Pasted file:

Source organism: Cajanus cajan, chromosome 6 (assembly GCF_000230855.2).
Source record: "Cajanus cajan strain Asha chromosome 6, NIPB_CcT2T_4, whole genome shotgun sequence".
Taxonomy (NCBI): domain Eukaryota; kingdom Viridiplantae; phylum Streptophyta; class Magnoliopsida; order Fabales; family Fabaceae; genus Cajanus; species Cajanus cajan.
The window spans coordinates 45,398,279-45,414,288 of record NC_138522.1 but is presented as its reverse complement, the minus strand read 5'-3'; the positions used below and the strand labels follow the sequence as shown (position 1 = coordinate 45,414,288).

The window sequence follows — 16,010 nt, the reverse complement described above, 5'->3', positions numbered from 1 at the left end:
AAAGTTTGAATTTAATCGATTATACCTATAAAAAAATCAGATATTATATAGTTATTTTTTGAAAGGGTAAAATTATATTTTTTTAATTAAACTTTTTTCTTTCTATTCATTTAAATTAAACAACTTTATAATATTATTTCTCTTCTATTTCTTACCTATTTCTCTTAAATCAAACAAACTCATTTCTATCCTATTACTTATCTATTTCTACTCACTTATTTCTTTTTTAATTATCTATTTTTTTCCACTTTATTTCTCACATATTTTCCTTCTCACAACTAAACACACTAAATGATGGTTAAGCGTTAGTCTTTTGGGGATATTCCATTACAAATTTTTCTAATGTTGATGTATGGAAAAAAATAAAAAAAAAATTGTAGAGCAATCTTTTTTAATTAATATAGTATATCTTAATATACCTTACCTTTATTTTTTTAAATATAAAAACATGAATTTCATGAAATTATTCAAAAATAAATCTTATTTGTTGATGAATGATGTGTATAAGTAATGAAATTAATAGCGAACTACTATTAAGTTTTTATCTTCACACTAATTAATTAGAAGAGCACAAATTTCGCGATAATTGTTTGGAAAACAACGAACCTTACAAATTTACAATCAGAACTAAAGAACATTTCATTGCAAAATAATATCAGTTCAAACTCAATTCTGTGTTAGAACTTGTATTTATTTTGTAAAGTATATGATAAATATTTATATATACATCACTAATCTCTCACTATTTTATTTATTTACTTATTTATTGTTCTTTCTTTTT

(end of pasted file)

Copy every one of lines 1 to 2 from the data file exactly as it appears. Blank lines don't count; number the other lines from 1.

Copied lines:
Source organism: Cajanus cajan, chromosome 6 (assembly GCF_000230855.2).
Source record: "Cajanus cajan strain Asha chromosome 6, NIPB_CcT2T_4, whole genome shotgun sequence".